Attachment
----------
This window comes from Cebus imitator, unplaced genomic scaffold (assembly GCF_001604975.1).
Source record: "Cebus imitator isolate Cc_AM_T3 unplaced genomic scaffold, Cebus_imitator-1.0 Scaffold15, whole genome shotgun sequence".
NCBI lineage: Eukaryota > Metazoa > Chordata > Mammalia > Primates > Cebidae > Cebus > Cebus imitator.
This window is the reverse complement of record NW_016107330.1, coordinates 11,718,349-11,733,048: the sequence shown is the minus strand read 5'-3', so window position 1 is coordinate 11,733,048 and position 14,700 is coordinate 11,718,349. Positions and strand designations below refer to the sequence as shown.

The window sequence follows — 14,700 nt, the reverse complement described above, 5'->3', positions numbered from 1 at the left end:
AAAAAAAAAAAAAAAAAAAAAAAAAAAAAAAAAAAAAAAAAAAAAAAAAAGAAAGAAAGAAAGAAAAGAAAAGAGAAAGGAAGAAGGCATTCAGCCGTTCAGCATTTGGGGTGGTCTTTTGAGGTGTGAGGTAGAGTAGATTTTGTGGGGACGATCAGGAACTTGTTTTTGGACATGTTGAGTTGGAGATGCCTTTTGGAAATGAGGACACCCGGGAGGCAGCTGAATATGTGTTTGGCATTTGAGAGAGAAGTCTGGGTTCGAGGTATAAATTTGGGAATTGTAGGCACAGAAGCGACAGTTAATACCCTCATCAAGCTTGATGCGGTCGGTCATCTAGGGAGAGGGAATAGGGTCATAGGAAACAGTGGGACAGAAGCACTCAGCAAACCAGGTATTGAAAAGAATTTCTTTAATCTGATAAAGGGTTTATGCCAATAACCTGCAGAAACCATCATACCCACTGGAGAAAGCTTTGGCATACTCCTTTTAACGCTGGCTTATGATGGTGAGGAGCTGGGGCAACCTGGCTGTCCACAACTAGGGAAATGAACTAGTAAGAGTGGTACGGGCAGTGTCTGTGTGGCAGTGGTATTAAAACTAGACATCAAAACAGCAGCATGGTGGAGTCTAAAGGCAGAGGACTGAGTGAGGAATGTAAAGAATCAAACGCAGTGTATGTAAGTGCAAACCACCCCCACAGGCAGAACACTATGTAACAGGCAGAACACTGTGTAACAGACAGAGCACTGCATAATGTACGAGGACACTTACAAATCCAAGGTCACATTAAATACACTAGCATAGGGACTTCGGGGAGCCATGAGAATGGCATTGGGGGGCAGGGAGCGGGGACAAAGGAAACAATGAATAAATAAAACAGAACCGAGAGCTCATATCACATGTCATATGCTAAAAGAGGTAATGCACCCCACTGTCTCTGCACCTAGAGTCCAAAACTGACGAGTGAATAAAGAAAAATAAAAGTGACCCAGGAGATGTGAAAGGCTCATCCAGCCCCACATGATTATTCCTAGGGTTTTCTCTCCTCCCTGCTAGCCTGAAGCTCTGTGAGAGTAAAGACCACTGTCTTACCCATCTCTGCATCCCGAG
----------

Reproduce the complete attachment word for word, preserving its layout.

This window comes from Cebus imitator, unplaced genomic scaffold (assembly GCF_001604975.1).
Source record: "Cebus imitator isolate Cc_AM_T3 unplaced genomic scaffold, Cebus_imitator-1.0 Scaffold15, whole genome shotgun sequence".
NCBI lineage: Eukaryota > Metazoa > Chordata > Mammalia > Primates > Cebidae > Cebus > Cebus imitator.
This window is the reverse complement of record NW_016107330.1, coordinates 11,718,349-11,733,048: the sequence shown is the minus strand read 5'-3', so window position 1 is coordinate 11,733,048 and position 14,700 is coordinate 11,718,349. Positions and strand designations below refer to the sequence as shown.

The window sequence follows — 14,700 nt, the reverse complement described above, 5'->3', positions numbered from 1 at the left end:
AAAAAAAAAAAAAAAAAAAAAAAAAAAAAAAAAAAAAAAAAAAAAAAAAAGAAAGAAAGAAAGAAAAGAAAAGAGAAAGGAAGAAGGCATTCAGCCGTTCAGCATTTGGGGTGGTCTTTTGAGGTGTGAGGTAGAGTAGATTTTGTGGGGACGATCAGGAACTTGTTTTTGGACATGTTGAGTTGGAGATGCCTTTTGGAAATGAGGACACCCGGGAGGCAGCTGAATATGTGTTTGGCATTTGAGAGAGAAGTCTGGGTTCGAGGTATAAATTTGGGAATTGTAGGCACAGAAGCGACAGTTAATACCCTCATCAAGCTTGATGCGGTCGGTCATCTAGGGAGAGGGAATAGGGTCATAGGAAACAGTGGGACAGAAGCACTCAGCAAACCAGGTATTGAAAAGAATTTCTTTAATCTGATAAAGGGTTTATGCCAATAACCTGCAGAAACCATCATACCCACTGGAGAAAGCTTTGGCATACTCCTTTTAACGCTGGCTTATGATGGTGAGGAGCTGGGGCAACCTGGCTGTCCACAACTAGGGAAATGAACTAGTAAGAGTGGTACGGGCAGTGTCTGTGTGGCAGTGGTATTAAAACTAGACATCAAAACAGCAGCATGGTGGAGTCTAAAGGCAGAGGACTGAGTGAGGAATGTAAAGAATCAAACGCAGTGTATGTAAGTGCAAACCACCCCCACAGGCAGAACACTATGTAACAGGCAGAACACTGTGTAACAGACAGAGCACTGCATAATGTACGAGGACACTTACAAATCCAAGGTCACATTAAATACACTAGCATAGGGACTTCGGGGAGCCATGAGAATGGCATTGGGGGGCAGGGAGCGGGGACAAAGGAAACAATGAATAAATAAAACAGAACCGAGAGCTCATATCACATGTCATATGCTAAAAGAGGTAATGCACCCCACTGTCTCTGCACCTAGAGTCCAAAACTGACGAGTGAATAAAGAAAAATAAAAGTGACCCAGGAGATGTGAAAGGCTCATCCAGCCCCACATGATTATTCCTAGGGTTTTCTCTCCTCCCTGCTAGCCTGAAGCTCTGTGAGAGTAAAGACCACTGTCTTACCCATCTCTGCATCCCGAG